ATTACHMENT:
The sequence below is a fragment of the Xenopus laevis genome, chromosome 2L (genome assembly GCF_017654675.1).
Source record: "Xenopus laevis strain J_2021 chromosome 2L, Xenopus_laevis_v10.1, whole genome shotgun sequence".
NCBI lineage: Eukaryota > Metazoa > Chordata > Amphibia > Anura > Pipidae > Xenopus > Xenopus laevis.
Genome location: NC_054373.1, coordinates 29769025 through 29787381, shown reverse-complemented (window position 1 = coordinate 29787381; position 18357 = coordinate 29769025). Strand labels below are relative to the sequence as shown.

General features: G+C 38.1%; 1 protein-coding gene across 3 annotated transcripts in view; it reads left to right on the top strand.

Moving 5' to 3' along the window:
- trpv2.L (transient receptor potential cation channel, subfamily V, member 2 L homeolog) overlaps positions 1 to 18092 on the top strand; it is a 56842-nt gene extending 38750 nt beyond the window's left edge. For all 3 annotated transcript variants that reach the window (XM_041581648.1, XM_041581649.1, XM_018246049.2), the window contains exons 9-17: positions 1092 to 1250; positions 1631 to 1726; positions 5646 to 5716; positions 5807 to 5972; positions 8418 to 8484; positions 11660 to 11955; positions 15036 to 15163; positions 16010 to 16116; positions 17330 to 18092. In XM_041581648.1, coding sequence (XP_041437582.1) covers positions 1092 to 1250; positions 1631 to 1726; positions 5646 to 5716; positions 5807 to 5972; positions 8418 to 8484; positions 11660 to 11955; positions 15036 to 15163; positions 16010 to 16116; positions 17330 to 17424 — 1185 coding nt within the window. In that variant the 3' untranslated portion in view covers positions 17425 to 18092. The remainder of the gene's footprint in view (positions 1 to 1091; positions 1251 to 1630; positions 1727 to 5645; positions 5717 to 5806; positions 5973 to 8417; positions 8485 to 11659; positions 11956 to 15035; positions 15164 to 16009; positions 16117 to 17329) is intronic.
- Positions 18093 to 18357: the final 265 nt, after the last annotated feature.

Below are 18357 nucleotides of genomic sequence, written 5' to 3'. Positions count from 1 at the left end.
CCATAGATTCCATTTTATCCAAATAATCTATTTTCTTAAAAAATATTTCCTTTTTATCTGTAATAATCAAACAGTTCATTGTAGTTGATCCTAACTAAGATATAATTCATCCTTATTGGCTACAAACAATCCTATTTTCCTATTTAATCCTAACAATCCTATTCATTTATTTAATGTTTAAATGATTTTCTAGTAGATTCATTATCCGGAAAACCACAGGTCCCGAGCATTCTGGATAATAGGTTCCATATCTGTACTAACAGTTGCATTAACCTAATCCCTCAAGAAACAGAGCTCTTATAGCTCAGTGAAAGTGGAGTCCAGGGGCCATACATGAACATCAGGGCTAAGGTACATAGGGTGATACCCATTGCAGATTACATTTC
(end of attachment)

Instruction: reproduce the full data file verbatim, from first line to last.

The sequence below is a fragment of the Xenopus laevis genome, chromosome 2L (genome assembly GCF_017654675.1).
Source record: "Xenopus laevis strain J_2021 chromosome 2L, Xenopus_laevis_v10.1, whole genome shotgun sequence".
NCBI lineage: Eukaryota > Metazoa > Chordata > Amphibia > Anura > Pipidae > Xenopus > Xenopus laevis.
Genome location: NC_054373.1, coordinates 29769025 through 29787381, shown reverse-complemented (window position 1 = coordinate 29787381; position 18357 = coordinate 29769025). Strand labels below are relative to the sequence as shown.

General features: G+C 38.1%; 1 protein-coding gene across 3 annotated transcripts in view; it reads left to right on the top strand.

Moving 5' to 3' along the window:
- trpv2.L (transient receptor potential cation channel, subfamily V, member 2 L homeolog) overlaps positions 1 to 18092 on the top strand; it is a 56842-nt gene extending 38750 nt beyond the window's left edge. For all 3 annotated transcript variants that reach the window (XM_041581648.1, XM_041581649.1, XM_018246049.2), the window contains exons 9-17: positions 1092 to 1250; positions 1631 to 1726; positions 5646 to 5716; positions 5807 to 5972; positions 8418 to 8484; positions 11660 to 11955; positions 15036 to 15163; positions 16010 to 16116; positions 17330 to 18092. In XM_041581648.1, coding sequence (XP_041437582.1) covers positions 1092 to 1250; positions 1631 to 1726; positions 5646 to 5716; positions 5807 to 5972; positions 8418 to 8484; positions 11660 to 11955; positions 15036 to 15163; positions 16010 to 16116; positions 17330 to 17424 — 1185 coding nt within the window. In that variant the 3' untranslated portion in view covers positions 17425 to 18092. The remainder of the gene's footprint in view (positions 1 to 1091; positions 1251 to 1630; positions 1727 to 5645; positions 5717 to 5806; positions 5973 to 8417; positions 8485 to 11659; positions 11956 to 15035; positions 15164 to 16009; positions 16117 to 17329) is intronic.
- Positions 18093 to 18357: the final 265 nt, after the last annotated feature.

Below are 18357 nucleotides of genomic sequence, written 5' to 3'. Positions count from 1 at the left end.
CCATAGATTCCATTTTATCCAAATAATCTATTTTCTTAAAAAATATTTCCTTTTTATCTGTAATAATCAAACAGTTCATTGTAGTTGATCCTAACTAAGATATAATTCATCCTTATTGGCTACAAACAATCCTATTTTCCTATTTAATCCTAACAATCCTATTCATTTATTTAATGTTTAAATGATTTTCTAGTAGATTCATTATCCGGAAAACCACAGGTCCCGAGCATTCTGGATAATAGGTTCCATATCTGTACTAACAGTTGCATTAACCTAATCCCTCAAGAAACAGAGCTCTTATAGCTCAGTGAAAGTGGAGTCCAGGGGCCATACATGAACATCAGGGCTAAGGTACATAGGGTGATACCCATTGCAGATTACATTTC